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Re: Major issues

This page is part of the web mail archives of SRFI 44 from before July 7th, 2015. The new archives for SRFI 44 contain all messages, not just those from before July 7th, 2015.

Bradd wrote:
>> That's why I suggested that you use dictionaries as "mapping"
>> collections rather than "pure index" collections. For one thing, your
>> sole example of a dictionary -- the Scheme alist -- is a mapping, not
>> an index.

scgmille@xxxxxxxxxxxxxxxxxx wrote:
> This is clear, thank you. I believe its obvious we wish to support 
> mappings, as its the more general concept.  Now that thats cleared up, 
> what issues remain in the SRFI which impede that goal?

Going through the procedure list:


For dictionaries, enumerates the range-domain pairs. In other words, the
"single collection value" accepted by the fold-function should be a
(cons range-value domain-value).


All of the collections defined so far can support this, because they all
have some form of "indexing." This is true even for bags -- the
*-contains? procedure is effectively a self-index. The fold-function
must accept two arguments in addition to the seeds:

    (fold-function key element seed ...)

For all collections, the key is the value used to find an element in the

    Collection  Key
    set, bag    same as the element
    sequence    position number
    dictionary  range value

    Collection  Sample element      Fold-function called with
    set, bag    "hello"             (f "hello" "hello" seeds ...)
    sequence    "hello"             (f 0 "hello" seeds ...)
    dictionary  ("hello" "goodbye") (f "hello" ("hello" "goodbye") seeds ...)


These should be semantically identical to collection-fold[-keys] with an
appropriate fold-function.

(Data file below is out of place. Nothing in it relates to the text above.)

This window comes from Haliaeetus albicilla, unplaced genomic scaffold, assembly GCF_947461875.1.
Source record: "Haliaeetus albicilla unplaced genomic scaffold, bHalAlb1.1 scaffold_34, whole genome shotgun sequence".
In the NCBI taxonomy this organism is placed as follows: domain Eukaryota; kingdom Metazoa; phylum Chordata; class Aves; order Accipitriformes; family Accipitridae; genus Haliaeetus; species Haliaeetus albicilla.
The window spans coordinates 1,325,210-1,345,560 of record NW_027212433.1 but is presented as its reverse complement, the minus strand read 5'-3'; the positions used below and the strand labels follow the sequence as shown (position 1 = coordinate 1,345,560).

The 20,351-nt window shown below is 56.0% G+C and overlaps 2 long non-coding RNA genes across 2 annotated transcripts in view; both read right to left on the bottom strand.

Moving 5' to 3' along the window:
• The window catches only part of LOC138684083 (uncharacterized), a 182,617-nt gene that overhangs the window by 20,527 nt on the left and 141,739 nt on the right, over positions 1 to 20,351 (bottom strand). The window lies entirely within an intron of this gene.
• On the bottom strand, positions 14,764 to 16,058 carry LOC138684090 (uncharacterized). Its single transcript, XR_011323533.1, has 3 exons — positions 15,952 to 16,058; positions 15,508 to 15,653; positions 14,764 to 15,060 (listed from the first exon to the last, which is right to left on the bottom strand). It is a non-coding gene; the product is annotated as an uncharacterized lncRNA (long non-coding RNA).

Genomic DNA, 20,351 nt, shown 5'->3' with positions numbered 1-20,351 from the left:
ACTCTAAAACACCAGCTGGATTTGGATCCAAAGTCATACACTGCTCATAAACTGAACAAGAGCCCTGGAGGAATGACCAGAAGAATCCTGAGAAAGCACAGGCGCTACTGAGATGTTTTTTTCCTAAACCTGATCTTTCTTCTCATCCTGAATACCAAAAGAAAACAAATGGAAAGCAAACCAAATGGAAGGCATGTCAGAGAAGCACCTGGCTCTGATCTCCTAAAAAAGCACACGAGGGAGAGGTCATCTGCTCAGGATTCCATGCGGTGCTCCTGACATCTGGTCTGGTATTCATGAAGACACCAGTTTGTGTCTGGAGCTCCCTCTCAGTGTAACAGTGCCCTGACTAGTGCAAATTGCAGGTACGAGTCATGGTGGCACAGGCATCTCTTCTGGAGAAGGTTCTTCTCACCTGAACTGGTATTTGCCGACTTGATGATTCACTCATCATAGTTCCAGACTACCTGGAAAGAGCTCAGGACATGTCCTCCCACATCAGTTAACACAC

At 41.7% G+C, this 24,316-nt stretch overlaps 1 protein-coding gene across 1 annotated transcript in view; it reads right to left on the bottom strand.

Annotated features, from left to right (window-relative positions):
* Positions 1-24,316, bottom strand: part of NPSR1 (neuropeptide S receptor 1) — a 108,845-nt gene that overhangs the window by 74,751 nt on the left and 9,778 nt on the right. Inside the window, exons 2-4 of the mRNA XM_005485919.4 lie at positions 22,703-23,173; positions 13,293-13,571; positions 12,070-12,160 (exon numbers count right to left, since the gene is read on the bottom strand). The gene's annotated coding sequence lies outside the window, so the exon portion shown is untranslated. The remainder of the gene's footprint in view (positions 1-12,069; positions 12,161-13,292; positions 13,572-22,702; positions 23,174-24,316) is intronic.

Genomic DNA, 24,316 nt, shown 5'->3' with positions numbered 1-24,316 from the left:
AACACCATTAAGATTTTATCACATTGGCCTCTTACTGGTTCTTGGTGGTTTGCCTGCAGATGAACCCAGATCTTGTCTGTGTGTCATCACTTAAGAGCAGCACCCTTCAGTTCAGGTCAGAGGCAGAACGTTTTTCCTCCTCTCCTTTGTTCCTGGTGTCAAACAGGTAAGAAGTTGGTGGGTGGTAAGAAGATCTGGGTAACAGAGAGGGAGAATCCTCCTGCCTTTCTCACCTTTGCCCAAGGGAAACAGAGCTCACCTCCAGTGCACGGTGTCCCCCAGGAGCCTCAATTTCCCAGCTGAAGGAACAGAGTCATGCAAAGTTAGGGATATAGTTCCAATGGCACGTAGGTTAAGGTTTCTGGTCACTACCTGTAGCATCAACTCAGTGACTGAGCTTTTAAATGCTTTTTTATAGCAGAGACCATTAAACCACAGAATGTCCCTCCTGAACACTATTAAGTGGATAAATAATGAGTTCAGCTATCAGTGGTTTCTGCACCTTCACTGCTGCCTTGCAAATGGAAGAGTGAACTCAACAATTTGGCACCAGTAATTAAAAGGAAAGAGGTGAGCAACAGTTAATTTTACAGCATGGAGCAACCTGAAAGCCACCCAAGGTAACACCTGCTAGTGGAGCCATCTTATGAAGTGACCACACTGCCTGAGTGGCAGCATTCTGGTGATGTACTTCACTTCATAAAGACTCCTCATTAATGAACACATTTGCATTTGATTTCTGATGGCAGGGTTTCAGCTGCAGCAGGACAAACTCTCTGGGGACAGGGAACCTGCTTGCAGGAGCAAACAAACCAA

For example, *-count for dictionaries accepts a range-domain pair, and
*-key-count is defined for all collections. For bags and sets, the two
functions are effectively aliases for each other. For sequences,
*-key-count will always return 1 or 0 (i.e., does that position exist in
the sequence).

Likewise, *->LIST returns a list of range-domain pairs (an alist!) for
dictionaries. *-KEYS->LIST is actually not very useful for bags, sets,
and dictionaries (you already get everything you need with *->LIST), but
it's very useful for sequences. It may also be useful for future
collection types.


Again, it's possible to define the key relationship functions for all
collections so far. For bags and sets, they're identical to the element
relationship functions. For sequences, they are = and <.

For dictionaries, the element relationship functions should compare
range-domain pairs, and the key relationship functions should compare
range values only.


For dictionaries, gets an arbitrary range-domain pair.


Much easier to define now: Create the union of all collection elements
(annotated with their source collections) and partition it with elt=.
The collections are equivalent if each partition contains an equal
number of elements from each collection. Example:

    b be a bag of pairs that contains ((a 1) (b 2) (c 3))
    d be a dictionary that contains ((a 1) (b 2) (b 3) (c 3))
    elt= be (and (eqv? (car e1) (car e2)) (eqv? (car e1) (car e2)))

    The partition is
    ([b:(a 1) d:(a 1)] [b:(b 2) d:(b 2)] [d:(b 3)] [b:(c 3) d:(c 3)])

    The first, second, and fourth elements of the partition contain